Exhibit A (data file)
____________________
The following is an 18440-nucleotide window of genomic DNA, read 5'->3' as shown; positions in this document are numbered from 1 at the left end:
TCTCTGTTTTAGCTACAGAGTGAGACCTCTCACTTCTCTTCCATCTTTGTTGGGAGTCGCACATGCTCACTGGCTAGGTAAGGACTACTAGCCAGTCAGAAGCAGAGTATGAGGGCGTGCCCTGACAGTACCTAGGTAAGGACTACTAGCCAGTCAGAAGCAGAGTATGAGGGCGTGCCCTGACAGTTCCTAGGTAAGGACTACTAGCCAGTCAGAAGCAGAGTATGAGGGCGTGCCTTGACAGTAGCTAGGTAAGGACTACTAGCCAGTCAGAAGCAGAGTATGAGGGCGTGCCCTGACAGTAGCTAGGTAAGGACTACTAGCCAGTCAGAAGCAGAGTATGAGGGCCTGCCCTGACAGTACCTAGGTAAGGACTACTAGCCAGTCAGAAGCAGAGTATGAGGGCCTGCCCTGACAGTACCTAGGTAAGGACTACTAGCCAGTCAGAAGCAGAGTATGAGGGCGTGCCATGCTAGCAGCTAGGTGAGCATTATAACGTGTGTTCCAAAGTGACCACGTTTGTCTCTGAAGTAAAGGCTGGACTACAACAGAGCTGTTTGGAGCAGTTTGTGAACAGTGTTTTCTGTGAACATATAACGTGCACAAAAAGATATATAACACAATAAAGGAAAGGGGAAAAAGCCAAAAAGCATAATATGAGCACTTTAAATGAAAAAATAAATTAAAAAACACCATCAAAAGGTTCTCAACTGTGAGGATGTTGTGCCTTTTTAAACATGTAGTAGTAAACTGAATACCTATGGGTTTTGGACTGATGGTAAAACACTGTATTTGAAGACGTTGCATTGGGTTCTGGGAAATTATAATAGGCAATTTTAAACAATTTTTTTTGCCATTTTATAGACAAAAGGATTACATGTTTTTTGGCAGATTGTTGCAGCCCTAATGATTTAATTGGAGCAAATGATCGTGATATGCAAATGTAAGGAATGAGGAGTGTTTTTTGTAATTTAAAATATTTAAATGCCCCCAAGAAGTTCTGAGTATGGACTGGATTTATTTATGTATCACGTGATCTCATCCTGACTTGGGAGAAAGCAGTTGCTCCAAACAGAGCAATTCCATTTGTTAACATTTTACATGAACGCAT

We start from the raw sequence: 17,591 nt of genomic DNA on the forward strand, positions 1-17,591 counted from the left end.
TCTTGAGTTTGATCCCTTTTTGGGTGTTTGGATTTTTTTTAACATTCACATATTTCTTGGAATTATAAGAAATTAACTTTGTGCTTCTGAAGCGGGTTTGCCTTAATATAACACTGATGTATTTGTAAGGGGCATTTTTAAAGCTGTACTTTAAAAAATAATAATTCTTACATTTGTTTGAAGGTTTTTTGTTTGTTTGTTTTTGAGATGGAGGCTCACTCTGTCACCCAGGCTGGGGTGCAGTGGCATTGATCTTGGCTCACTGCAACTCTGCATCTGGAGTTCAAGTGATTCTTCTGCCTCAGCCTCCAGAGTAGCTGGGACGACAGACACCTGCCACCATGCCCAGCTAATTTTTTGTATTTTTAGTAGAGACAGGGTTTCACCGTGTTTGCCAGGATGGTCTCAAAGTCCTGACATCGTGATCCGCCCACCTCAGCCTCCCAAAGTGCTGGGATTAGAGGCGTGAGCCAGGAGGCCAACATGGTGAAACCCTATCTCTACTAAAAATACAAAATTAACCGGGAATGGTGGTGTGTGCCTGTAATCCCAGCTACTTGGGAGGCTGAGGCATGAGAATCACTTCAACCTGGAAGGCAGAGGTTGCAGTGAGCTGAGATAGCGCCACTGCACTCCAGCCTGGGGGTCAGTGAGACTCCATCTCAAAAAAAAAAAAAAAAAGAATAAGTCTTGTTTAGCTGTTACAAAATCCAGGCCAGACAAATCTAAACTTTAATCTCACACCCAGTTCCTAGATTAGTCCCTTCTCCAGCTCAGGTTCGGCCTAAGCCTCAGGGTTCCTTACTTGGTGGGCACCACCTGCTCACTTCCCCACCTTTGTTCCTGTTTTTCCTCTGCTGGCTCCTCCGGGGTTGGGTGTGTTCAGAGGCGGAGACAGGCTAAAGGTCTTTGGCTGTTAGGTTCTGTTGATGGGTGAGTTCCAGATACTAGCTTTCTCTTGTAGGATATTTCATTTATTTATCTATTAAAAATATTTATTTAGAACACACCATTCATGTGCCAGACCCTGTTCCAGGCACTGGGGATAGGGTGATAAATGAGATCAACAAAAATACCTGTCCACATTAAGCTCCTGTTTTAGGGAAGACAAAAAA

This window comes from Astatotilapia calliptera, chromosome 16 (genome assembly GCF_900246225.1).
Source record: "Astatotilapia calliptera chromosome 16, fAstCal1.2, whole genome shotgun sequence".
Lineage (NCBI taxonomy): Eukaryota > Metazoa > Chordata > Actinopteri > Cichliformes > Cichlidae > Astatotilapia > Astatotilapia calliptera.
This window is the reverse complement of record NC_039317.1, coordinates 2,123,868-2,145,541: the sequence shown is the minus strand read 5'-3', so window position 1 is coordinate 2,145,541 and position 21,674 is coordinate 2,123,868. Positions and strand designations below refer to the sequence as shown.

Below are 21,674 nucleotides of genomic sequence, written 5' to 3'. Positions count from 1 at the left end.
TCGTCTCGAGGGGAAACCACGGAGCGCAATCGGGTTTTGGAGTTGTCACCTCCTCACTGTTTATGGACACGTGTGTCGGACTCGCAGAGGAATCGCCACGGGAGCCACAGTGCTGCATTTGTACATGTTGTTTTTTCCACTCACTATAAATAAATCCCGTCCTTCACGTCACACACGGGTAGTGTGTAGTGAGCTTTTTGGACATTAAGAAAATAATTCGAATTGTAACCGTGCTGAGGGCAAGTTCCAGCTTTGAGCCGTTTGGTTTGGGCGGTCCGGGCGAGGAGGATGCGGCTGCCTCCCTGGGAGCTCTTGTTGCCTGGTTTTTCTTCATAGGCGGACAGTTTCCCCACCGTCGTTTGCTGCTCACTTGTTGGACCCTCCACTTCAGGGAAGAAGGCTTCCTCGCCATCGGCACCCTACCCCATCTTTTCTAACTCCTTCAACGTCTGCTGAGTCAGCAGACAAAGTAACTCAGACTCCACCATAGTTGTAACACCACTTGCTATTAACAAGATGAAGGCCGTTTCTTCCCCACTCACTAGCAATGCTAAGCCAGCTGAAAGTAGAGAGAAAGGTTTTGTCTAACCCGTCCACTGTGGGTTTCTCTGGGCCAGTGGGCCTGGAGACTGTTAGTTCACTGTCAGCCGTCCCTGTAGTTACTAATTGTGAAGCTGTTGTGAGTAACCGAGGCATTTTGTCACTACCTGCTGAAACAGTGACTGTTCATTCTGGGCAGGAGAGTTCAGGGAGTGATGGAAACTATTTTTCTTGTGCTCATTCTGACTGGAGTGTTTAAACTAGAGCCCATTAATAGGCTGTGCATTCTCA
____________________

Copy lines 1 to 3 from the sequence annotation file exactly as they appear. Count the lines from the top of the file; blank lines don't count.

The following is an 18440-nucleotide window of genomic DNA, read 5'->3' as shown; positions in this document are numbered from 1 at the left end:
TCTCTGTTTTAGCTACAGAGTGAGACCTCTCACTTCTCTTCCATCTTTGTTGGGAGTCGCACATGCTCACTGGCTAGGTAAGGACTACTAGCCAGTCAGAAGCAGAGTATGAGGGCGTGCCCTGACAGTACCTAGGTAAGGACTACTAGCCAGTCAGAAGCAGAGTATGAGGGCGTGCCCTGACAGTTCCTAGGTAAGGACTACTAGCCAGTCAGAAGCAGAGTATGAGGGCGTGCCTTGACAGTAGCTAGGTAAGGACTACTAGCCAGTCAGAAGCAGAGTATGAGGGCGTGCCCTGACAGTAGCTAGGTAAGGACTACTAGCCAGTCAGAAGCAGAGTATGAGGGCCTGCCCTGACAGTACCTAGGTAAGGACTACTAGCCAGTCAGAAGCAGAGTATGAGGGCCTGCCCTGACAGTACCTAGGTAAGGACTACTAGCCAGTCAGAAGCAGAGTATGAGGGCGTGCCATGCTAGCAGCTAGGTGAGCATTATAACGTGTGTTCCAAAGTGACCACGTTTGTCTCTGAAGTAAAGGCTGGACTACAACAGAGCTGTTTGGAGCAGTTTGTGAACAGTGTTTTCTGTGAACATATAACGTGCACAAAAAGATATATAACACAATAAAGGAAAGGGGAAAAAGCCAAAAAGCATAATATGAGCACTTTAAATGAAAAAATAAATTAAAAAACACCATCAAAAGGTTCTCAACTGTGAGGATGTTGTGCCTTTTTAAACATGTAGTAGTAAACTGAATACCTATGGGTTTTGGACTGATGGTAAAACACTGTATTTGAAGACGTTGCATTGGGTTCTGGGAAATTATAATAGGCAATTTTAAACAATTTTTTTTGCCATTTTATAGACAAAAGGATTACATGTTTTTTGGCAGATTGTTGCAGCCCTAATGATTTAATTGGAGCAAATGATCGTGATATGCAAATGTAAGGAATGAGGAGTGTTTTTTGTAATTTAAAATATTTAAATGCCCCCAAGAAGTTCTGAGTATGGACTGGATTTATTTATGTATCACGTGATCTCATCCTGACTTGGGAGAAAGCAGTTGCTCCAAACAGAGCAATTCCATTTGTTAACATTTTACATGAACGCAT

We start from the raw sequence: 17,591 nt of genomic DNA on the forward strand, positions 1-17,591 counted from the left end.